Who is Part of the Sleep Treatment Process?

When it comes to treating sleep apnea and other sleep breathing disorders, it is important to understand who each member of your team is. While we have mentioned this before, it is always a good idea to refresh your memory of just what each member does. Let’s meet he members of a sleep team, so you can better understand who is there to help in the diagnosis and treatment of your patients:

Board Certified Sleep Medicine Physician

A board certified sleep medicine physician has the necessary skills to diagnose and treat sleep disorders. If you suspect your patient might be suffering from a sleep disorder, the first person you should contact is your local sleep medicine physician. Each sleep medicine specialist has received special training that can prevent serious life-threatening diseases and improve your quality of life.

The Sleep Technologist

A sleep technologist will assist in the evaluation and follow-up care of patients with sleep disorders—they interact directly with the patients. They will assist the sleep medicine physician with diagnostic tests, including in-lab sleep studies, multiple sleep latency testing (MSLT) and the maintenance of wakefulness testing (MWT). A sleep technologist will also score sleep tests prior to the physician’s interpretation, while also assisting patients with their home sleep tests.

Advance Practice Nurse/Physician Assistant

Nurses and physicians assist the sleep medicine physician in providing care for your sleep patients. Their roles will vary by state, but both typically practice within the scope of practice as defined by a state licensing board.

Sleep Surgeon

Also known as an otolaryngologist, a sleep surgeon has a specific interest in treating snoring and obstructive sleep apnea. Sleep surgeons work closely with a board certified sleep physician to provide proper care for patients who cannot tolerate CPAP therapy. The sleep surgeon can discuss with your patient each surgery option available.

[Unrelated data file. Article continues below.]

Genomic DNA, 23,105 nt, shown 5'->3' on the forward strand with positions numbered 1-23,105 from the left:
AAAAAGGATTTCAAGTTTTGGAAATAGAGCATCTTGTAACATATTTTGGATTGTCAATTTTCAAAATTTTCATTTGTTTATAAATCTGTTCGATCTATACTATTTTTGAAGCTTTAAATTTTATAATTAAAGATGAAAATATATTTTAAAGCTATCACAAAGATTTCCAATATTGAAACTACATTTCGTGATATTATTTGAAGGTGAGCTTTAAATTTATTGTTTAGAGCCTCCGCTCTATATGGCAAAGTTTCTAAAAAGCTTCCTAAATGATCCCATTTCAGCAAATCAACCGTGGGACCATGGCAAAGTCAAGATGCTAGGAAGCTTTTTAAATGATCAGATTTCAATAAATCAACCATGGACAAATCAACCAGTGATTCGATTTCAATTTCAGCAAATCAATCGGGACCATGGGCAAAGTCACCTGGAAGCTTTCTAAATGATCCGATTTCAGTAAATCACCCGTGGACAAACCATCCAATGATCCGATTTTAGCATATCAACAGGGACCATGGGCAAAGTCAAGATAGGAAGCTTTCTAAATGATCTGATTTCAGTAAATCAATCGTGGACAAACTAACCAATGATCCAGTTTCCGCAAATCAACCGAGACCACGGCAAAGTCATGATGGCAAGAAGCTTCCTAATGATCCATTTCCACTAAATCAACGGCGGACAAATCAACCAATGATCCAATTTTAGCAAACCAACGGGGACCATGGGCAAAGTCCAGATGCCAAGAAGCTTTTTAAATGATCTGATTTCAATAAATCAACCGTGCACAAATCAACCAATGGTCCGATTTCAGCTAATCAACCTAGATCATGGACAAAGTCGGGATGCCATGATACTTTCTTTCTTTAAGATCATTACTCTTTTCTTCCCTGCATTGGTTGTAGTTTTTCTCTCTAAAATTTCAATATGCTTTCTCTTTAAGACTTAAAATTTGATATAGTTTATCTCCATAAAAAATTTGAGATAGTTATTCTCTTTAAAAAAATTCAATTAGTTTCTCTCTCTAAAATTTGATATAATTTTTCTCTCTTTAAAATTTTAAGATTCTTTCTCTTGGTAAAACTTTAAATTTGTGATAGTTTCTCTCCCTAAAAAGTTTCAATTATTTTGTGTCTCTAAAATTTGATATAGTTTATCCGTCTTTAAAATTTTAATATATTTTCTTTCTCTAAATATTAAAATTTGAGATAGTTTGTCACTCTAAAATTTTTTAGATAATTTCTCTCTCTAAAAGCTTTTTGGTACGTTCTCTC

Behavioral Sleep Medicine Specialist

Mental health professionals that have training in behavioral sleep medicine can work with patients to address the behavioral, psychological and physiological factors that might be interfering with their sleep. A behavioral sleep medicine specialist will use cognitive-behavioral therapy to attempt to eliminate habits, behaviors and environmental disruptions that stand in the way of optimal rest.

As a dental sleep medicine specialist, you can often recognize a sleeping problem before it worsens. You can also provide effective treatment for your patients. Dr. Mayoor Patel is available to help teach and guide you in your role as a dental sleep medicine specialist and how you can successfully treat your patients.

Join Us for Study Club and Increased Understanding

If you have not done so already, I highly recommend joining me for study clubs and groups. It is important to always be up-to-date with various topics for dental sleep medicine and TMD areas, which is where study club comes into play. Let’s take a look at what you can expect from these groups.

What is Study Club?

Good question. Study club is a way for me to visit your office to further discuss various areas of your dental office that include you and your team. I welcome invitations to your study club and group or as a guest speaker at your office meetings to share some fun learning experiences on an array of topics. It is almost like book club, but without the books. But don’t let that limit you. If you have a book you read or are interested in, then bring it. We can touch base on it and see what it is all about and how it can help with your office.

After all, I recently wrote a book that would be great for you and your office to read together for an enhanced understanding of dental sleep medicine and your patients. The book can be purchased on lulu.com or amazon.com, whichever is your preference. “Freedom from CPAP: Sleep Apnea Hurts, the Cure Doesn’t Have To” is a joint effort by myself and Dr. David Dillard to help improve the understanding of obstructive Sleep Apnea.

Some topics we can discuss in study club might include, but are not limited to:

  • Pharmacology in Treating Orofacial Pain/TMD
  • Identifying Patients with Suspected Sleep Breathing Disorders
  • Fundamentals of Temporomandibular Disorders
  • Oral Appliance Therapy in the Management of Obstructive Sleep Apnea
  • Understanding Various Common Facial Pain in a General Dentistry Practice
  • What is TMD?
  • Link between TMD, Sleep Bruxism & Sleep Disordered Breathing
  • Understanding Bruxism

And, if you have a topic in mind and you do not see it listed above, please contact me and we can further discuss your needs! I look forward to potentially working with you and your staff on these topics!